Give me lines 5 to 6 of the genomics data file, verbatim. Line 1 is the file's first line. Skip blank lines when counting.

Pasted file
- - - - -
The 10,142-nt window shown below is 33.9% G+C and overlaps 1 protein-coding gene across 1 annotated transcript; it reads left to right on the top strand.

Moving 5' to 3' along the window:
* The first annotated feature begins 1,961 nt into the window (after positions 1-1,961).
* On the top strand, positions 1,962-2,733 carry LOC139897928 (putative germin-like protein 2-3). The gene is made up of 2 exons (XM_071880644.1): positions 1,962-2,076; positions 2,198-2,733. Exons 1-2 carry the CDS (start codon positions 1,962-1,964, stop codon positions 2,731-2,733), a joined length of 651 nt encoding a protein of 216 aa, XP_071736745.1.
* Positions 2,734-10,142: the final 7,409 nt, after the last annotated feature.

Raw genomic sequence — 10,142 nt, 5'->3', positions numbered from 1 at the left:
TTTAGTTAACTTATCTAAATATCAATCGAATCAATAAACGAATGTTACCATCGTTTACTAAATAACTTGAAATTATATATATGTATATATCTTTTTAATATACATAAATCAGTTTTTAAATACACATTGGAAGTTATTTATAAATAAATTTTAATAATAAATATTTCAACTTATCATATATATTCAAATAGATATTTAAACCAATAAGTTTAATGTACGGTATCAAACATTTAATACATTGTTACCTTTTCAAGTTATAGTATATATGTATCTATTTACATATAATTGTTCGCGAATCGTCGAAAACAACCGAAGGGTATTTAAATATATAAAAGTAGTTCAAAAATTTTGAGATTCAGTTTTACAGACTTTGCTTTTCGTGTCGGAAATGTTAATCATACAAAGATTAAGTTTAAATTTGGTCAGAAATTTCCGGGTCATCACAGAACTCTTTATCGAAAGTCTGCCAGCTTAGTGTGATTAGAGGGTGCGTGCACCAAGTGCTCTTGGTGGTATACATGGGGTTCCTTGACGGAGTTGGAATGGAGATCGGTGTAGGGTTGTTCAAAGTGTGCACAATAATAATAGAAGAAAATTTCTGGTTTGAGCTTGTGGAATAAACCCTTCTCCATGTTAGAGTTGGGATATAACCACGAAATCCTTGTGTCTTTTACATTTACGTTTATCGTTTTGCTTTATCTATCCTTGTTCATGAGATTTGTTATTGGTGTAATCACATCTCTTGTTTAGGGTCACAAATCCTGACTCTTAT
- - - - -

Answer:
* Positions 2,734-10,142: the final 7,409 nt, after the last annotated feature.

Raw genomic sequence — 10,142 nt, 5'->3', positions numbered from 1 at the left: